The protein sequences from all the BGCs found in the input files are stored in a fasta file (
<bgc.fasta>). BiG-SCAPE then uses the
hmmscan tool from the HMMER suite to predict domains from the Pfam database. The actual command used is:
hmmscan --cpu 0 --domtblout <bgc.domtable> --cut_tc <path-to-PfamA.hmm> <bgc.fasta>
--cut_tc option, according to the official (3.1b2) documentation
Use[s] the TC (trusted cutoff) bit score thresholds in the model to set per-sequence (TC1) and per-domain (TC2) reporting and inclusion thresholds. TC thresholds are generally considered to be the score of the lowest-scoring known true positive that is above all known false positives.
The coordinates used for extracting and handling the domain sequences are the envelope coordinates. Again, from the HMMER guide:
(“env from” and “env to”) define the envelope of the domain’s location on the target sequence. The envelope is almost always a little wider than what HMMER chooses to show as a reasonably confident alignment. As mentioned earlier, the envelope represents a subsequence that encompasses most of the posterior probability for a given homologous domain, even if precise endpoints are only fuzzily inferrable.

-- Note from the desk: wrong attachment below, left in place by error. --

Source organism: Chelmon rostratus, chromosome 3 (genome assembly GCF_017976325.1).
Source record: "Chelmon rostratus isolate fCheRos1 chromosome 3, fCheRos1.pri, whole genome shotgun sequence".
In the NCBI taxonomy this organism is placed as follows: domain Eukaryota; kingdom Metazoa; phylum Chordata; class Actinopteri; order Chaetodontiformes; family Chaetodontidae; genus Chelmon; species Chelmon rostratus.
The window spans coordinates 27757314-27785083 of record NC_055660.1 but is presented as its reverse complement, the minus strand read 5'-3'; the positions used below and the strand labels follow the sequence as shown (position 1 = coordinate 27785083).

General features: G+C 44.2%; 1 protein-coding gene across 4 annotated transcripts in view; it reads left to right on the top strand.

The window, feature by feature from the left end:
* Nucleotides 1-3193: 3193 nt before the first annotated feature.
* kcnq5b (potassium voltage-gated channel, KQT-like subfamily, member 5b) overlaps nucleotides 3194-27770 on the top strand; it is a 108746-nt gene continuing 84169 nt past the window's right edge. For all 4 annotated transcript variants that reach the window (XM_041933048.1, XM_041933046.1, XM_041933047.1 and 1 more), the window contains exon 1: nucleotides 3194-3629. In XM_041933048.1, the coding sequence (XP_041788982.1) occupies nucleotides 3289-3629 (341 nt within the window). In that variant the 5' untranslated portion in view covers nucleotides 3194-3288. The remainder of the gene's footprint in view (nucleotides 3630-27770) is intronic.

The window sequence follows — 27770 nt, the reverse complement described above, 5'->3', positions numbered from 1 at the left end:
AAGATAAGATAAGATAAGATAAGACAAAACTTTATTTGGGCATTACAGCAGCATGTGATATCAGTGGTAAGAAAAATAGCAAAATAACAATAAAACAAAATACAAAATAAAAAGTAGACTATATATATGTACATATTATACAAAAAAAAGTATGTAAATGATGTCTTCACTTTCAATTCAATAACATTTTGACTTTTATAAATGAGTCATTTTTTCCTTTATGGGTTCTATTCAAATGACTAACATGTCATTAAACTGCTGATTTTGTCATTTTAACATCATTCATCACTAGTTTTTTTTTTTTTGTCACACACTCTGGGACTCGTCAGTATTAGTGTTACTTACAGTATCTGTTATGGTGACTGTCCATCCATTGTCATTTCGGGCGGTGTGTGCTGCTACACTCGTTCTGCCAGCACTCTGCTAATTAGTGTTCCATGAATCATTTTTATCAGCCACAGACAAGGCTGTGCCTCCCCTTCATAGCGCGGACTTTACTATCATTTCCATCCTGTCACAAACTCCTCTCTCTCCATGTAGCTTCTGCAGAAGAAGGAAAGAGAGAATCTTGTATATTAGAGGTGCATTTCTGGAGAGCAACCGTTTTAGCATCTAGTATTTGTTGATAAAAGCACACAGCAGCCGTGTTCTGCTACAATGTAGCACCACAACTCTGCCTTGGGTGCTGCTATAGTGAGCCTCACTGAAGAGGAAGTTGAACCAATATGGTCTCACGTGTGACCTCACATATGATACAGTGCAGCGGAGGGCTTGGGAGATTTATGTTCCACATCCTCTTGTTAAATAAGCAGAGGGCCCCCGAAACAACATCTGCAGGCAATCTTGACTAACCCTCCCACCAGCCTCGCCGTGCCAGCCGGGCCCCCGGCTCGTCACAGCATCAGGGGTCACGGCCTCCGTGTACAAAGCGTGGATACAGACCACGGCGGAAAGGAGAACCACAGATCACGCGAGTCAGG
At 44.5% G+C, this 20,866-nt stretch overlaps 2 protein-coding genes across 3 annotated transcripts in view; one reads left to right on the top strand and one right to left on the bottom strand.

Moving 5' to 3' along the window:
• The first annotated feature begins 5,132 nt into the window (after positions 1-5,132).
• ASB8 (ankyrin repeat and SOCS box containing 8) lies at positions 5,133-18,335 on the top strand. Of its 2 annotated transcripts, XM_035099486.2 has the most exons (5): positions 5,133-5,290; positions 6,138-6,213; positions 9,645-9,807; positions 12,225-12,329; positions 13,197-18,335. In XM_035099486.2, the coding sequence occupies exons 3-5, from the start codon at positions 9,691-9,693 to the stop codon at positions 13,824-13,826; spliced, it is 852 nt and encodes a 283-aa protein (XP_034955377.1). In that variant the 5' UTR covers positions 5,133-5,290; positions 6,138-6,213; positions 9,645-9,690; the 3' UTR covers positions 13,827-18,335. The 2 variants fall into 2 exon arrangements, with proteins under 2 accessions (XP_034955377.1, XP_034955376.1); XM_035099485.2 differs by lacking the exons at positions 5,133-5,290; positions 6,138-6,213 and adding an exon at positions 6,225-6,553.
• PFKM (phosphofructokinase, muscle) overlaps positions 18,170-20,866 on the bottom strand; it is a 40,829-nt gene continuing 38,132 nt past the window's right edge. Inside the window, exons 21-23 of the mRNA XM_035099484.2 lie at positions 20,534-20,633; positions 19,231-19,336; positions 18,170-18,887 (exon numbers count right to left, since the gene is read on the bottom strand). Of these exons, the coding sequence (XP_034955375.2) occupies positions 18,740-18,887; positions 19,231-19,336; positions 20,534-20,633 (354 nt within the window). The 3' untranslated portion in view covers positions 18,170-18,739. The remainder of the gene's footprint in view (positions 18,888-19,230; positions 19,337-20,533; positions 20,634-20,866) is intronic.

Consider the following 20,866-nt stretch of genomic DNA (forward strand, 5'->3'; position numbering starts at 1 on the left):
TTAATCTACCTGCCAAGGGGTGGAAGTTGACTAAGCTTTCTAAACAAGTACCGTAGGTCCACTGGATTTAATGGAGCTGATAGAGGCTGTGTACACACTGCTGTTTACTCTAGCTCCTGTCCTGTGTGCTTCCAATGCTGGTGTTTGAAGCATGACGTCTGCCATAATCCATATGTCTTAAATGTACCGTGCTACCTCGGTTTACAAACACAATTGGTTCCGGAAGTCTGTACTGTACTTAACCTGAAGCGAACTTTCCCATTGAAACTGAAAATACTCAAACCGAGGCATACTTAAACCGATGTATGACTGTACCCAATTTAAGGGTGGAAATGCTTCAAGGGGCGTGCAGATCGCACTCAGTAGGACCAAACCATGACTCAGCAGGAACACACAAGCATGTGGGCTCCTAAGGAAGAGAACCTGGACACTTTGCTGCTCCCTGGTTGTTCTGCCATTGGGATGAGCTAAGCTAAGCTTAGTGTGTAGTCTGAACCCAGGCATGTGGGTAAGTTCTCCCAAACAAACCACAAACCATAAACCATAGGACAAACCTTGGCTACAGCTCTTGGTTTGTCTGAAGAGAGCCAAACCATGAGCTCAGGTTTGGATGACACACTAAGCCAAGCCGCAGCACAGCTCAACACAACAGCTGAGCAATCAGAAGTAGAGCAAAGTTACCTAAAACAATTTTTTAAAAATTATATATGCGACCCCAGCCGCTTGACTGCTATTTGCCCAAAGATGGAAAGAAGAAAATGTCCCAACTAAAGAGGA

After domain prediction, a step of filtering is performed where overlapping domains are discarded based on the per-domain score. When comparing pairs of domains within the same CDS, domain filtering will be triggered if the amino acid overlap percentage of any of the domain's sequences (i.e. overlap in amino acids / domain length) is higher than
overlap_cutoff (set by the
--domain_overlap_cutoff parameter), which is
0.1 by default.